July 7, 2021

Withdrawal from Afghanistan

The U.S. military troop withdrawal from Afghanistan is 90% complete, U.S. Central Command announced Tuesday… U.S. President Joe Biden ordered all American soldiers to leave the war-torn nation by September 11 to end nearly 20 years of unprecedented U.S. military engagement there. NATO partners have followed suit.” VOA

Many on both sides oppose the withdrawal, arguing that the US should keep a small number of troops in the country to support Afghan forces against the Taliban:

“Afghan army units are being wiped out by the Taliban, or are surrendering without a fight. In desperation, the government has invited ethnic militias to remobilize, risking a return to the anarchic conflict and banditry that plagued the country in the 1990s. Even with that support, the government may not be able to hold on; a U.S. intelligence community assessment that surfaced last week said it could fall within six to 12 months of the U.S. departure…

“Mr. Biden rightly ordered up plans last week for an evacuation of Afghans who worked for the United States. But he ought to be doing more for those still fighting to save the country. He should allow U.S. air power to be used to support Afghan army units even after the withdrawal. Ways must be found to keep the Afghan air force aloft even after the withdrawal of foreign maintenance contractors. And agreement must be reached with Turkey on using its troops to keep the Kabul airport open… [Biden’s] view has been that the war against the Taliban is unnecessary and unwinnable. But the descent from stalemate to defeat could be steep and grim. We wonder whether he has fully considered the consequences.”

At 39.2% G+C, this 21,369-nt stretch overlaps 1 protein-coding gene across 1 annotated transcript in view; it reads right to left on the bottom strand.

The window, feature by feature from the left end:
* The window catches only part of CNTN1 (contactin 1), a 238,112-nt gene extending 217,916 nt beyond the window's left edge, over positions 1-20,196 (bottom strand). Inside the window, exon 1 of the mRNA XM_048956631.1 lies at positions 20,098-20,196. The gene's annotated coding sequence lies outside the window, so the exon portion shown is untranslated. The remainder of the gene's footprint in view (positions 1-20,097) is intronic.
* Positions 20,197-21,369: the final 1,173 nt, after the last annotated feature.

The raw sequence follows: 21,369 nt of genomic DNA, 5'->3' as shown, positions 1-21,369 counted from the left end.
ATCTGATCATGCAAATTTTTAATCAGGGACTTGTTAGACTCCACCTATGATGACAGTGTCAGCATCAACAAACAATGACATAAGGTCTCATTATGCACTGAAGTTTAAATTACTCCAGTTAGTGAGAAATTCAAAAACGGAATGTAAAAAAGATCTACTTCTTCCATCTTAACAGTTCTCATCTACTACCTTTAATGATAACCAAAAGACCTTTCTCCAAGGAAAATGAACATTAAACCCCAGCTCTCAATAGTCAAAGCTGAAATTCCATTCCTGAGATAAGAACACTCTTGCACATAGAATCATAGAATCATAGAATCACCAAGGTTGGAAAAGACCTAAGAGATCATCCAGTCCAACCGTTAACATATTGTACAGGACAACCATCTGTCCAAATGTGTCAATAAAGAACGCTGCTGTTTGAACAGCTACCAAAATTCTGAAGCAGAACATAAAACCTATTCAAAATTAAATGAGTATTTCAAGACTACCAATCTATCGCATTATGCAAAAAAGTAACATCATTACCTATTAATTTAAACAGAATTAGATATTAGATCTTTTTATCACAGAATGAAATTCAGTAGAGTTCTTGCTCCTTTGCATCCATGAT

Editorial Board, Washington Post

“Some 8.5 million Afghans already live under Taliban control, the Long War Journal estimates, with more than 13 million in contested zones. These numbers will keep rising absent a policy reversal from Mr. Biden. Most of the newly captured districts surround provincial capitals, which the group will move on once U.S. and allied forces are gone. The intelligence community believes Kabul could fall six months after the U.S. withdrawal has finished

“The tragedy is that reversing this dark turn doesn’t require a massive commitment of U.S. troops. Afghan government forces are far from perfect, but they have been carrying the overwhelming burden in combat. The Afghans’ greatest advantage over the Taliban has been in the air… Mr. Ghani wants the U.S. to keep providing air support for his troops, but Washington is committing only to limited counterterrorism operations… [even though] a few thousand troops in the country is manageable, and next best is enough troops to defend a residual force of private contractors to maintain Afghan air support for its forces… By completing the withdrawal that Donald Trump started, Mr. Biden shares responsibility for the bloody consequences.”
Editorial Board, Wall Street Journal

“Both the Trump and Biden administrations seem to have had blinders on to some degree, believing that the Taliban would hang back and adhere to at least some of the agreements they made and put on a show of pretending to negotiate with the current, US-backed government once we were mostly out of the country. That’s obviously not the case. They have been retaking every province where Afghan troops have bugged out as quickly as they’ve departed. And now the sharks appear to be circling the capital. Earlier this year I speculated that Ashraf Ghani’s government wouldn’t last until Christmas once the bulk of our forces had left. I was clearly being far too much of an optimist. Afghanistan is collapsing into a civil war even now, and the smart money has to be on the Taliban to win.”
Jazz Shaw, Hot Air